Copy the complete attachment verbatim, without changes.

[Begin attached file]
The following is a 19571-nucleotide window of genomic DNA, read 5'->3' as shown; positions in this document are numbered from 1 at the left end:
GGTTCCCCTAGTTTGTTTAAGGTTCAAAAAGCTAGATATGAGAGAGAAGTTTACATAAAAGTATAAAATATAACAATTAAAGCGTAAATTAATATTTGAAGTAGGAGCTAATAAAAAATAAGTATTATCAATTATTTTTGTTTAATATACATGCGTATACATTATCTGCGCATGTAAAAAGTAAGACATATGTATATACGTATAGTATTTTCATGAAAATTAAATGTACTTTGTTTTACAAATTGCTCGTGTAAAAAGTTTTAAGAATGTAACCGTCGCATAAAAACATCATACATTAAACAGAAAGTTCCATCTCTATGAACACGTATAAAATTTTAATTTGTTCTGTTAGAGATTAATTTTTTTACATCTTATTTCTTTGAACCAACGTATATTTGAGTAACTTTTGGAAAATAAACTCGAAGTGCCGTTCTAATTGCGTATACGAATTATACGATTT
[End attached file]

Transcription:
The following is a 19571-nucleotide window of genomic DNA, read 5'->3' as shown; positions in this document are numbered from 1 at the left end:
GGTTCCCCTAGTTTGTTTAAGGTTCAAAAAGCTAGATATGAGAGAGAAGTTTACATAAAAGTATAAAATATAACAATTAAAGCGTAAATTAATATTTGAAGTAGGAGCTAATAAAAAATAAGTATTATCAATTATTTTTGTTTAATATACATGCGTATACATTATCTGCGCATGTAAAAAGTAAGACATATGTATATACGTATAGTATTTTCATGAAAATTAAATGTACTTTGTTTTACAAATTGCTCGTGTAAAAAGTTTTAAGAATGTAACCGTCGCATAAAAACATCATACATTAAACAGAAAGTTCCATCTCTATGAACACGTATAAAATTTTAATTTGTTCTGTTAGAGATTAATTTTTTTACATCTTATTTCTTTGAACCAACGTATATTTGAGTAACTTTTGGAAAATAAACTCGAAGTGCCGTTCTAATTGCGTATACGAATTATACGATTT